In an effort to head off mass abandonment of the screening system, Attorney General Janet Reno and Treasury Secretary Robert Rubin have invited law-enforcement officials to Washington, perhaps as early as this week, to discuss the background-check issue.
In an open letter to the nation's police chiefs and sheriffs, Ms. Reno emphasizes that background investigations make good sense from a police perspective.
"We expect and hope that the vast majority of law-enforcement agencies in America will continue to run these checks voluntarily because they are saving lives, keeping guns out of the hands of criminals, and are generally in the best interest of law enforcement," she writes.
Checks a 'waste of time'
Others disagree. Richard Mack is one of two sheriffs who challenged the Brady law all the way to the Supreme Court and won. Mr. Mack, who was defeated in his re-election bid as sheriff of Graham County, Ariz., says background checks are a waste of time and money that would be better spent on locking criminals behind bars.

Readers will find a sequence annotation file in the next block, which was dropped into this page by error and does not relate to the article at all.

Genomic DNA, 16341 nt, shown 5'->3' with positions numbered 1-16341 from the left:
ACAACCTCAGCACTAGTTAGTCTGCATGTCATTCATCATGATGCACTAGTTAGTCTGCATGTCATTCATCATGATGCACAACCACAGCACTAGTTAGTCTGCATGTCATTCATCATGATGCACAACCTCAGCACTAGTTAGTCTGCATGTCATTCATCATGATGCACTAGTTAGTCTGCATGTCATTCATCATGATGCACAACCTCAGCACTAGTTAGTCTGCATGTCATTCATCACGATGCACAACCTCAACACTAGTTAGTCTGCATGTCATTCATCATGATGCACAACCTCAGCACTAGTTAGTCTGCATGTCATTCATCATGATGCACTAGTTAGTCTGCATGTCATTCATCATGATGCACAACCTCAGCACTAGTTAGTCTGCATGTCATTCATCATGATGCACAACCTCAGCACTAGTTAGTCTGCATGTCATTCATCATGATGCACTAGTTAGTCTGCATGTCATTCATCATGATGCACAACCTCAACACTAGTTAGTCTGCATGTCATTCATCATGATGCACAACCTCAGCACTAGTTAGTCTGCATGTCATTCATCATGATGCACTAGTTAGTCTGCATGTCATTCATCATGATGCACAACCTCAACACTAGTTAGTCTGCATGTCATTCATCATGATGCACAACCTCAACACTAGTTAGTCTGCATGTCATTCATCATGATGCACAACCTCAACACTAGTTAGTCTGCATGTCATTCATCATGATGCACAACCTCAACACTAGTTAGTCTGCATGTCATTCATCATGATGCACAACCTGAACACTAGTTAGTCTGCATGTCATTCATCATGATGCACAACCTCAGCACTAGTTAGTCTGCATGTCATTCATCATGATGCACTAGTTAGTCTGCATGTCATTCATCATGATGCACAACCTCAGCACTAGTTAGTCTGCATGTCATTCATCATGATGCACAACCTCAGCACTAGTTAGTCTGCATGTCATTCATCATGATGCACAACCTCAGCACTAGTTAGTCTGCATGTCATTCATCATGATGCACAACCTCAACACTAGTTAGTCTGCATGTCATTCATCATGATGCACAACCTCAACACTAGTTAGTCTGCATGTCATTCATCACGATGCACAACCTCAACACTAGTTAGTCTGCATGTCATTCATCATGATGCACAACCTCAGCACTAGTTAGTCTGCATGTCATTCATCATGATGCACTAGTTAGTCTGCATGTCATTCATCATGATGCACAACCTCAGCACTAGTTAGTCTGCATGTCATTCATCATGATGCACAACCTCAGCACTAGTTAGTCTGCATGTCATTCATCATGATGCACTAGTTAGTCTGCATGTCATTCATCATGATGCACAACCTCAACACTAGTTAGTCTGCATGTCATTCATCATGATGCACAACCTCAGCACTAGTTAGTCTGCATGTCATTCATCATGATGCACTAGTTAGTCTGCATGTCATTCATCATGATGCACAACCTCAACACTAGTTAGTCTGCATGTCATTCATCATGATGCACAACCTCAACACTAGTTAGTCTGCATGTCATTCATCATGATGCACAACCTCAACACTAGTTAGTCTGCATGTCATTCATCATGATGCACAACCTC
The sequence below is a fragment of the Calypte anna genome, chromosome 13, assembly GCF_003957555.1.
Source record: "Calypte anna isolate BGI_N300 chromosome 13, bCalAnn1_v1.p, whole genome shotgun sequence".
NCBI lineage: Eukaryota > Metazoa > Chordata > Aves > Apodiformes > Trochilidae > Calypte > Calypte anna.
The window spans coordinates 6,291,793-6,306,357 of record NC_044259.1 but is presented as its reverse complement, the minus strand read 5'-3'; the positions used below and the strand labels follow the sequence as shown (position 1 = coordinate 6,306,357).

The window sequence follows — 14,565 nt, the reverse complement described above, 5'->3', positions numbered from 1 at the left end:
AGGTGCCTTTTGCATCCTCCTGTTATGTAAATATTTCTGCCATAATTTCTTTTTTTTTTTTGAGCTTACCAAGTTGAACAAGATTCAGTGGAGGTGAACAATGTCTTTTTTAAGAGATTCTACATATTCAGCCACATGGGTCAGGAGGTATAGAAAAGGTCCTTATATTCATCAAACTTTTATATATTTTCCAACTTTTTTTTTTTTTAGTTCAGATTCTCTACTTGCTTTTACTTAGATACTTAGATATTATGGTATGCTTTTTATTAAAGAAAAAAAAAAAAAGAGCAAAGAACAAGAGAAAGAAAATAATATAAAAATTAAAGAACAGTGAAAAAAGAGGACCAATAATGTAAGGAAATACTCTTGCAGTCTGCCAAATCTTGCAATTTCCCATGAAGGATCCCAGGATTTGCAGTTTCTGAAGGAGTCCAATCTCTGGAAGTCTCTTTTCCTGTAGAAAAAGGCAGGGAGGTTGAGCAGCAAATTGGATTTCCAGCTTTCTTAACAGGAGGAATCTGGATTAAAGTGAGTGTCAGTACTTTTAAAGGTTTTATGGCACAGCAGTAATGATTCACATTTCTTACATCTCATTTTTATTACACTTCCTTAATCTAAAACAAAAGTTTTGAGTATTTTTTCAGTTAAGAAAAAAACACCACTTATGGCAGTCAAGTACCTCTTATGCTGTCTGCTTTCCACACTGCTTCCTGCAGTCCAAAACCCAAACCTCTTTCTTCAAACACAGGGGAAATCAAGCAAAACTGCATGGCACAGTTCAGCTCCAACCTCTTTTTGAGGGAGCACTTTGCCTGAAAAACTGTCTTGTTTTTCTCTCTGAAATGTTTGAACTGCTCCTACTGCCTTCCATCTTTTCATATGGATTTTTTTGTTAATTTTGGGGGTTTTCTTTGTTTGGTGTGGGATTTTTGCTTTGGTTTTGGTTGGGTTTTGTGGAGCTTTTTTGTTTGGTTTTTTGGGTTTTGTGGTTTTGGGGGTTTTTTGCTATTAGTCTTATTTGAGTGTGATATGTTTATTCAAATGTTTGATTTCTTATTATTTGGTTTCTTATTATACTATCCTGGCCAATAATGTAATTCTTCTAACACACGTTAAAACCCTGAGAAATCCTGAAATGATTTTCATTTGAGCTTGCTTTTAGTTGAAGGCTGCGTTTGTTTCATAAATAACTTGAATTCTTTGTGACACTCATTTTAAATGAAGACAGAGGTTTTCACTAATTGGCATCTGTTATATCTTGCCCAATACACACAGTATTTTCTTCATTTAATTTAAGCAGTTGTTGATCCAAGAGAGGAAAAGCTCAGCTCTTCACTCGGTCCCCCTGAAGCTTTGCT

In Arizona, he says, such background checks cost a half million dollars and resulted in two arrests. Nationwide, out of 250,000 felons and fugitives prevented from gaining access to handguns, Mack says, only seven were prosecuted and four went to jail.
"It is ludicrous to waste this much time and money on this type of Washington, D.C., feel-good legislation," he says.
Mack says every criminal in America knows how to buy a cheap handgun illegally on the street. Crooks bent on getting firepower are unlikely to ask permission from cops, he says.
No silver bullet
Michael Chitwood, police chief in Portland, Maine, acknowledges the Brady law is no panacea to end all gun violence. But he sees it as a step in the right direction. "I look at it as a practical, common-sense approach to stopping some types of violence," Chief Chitwood says. "Even if we stop one death, we have accomplished something."
In Ohio and Arkansas, the issue isn't so much ideological as legal. Officials in both states say they support the Brady law, but when the law was overturned it eliminated their legal justification for requiring background checks.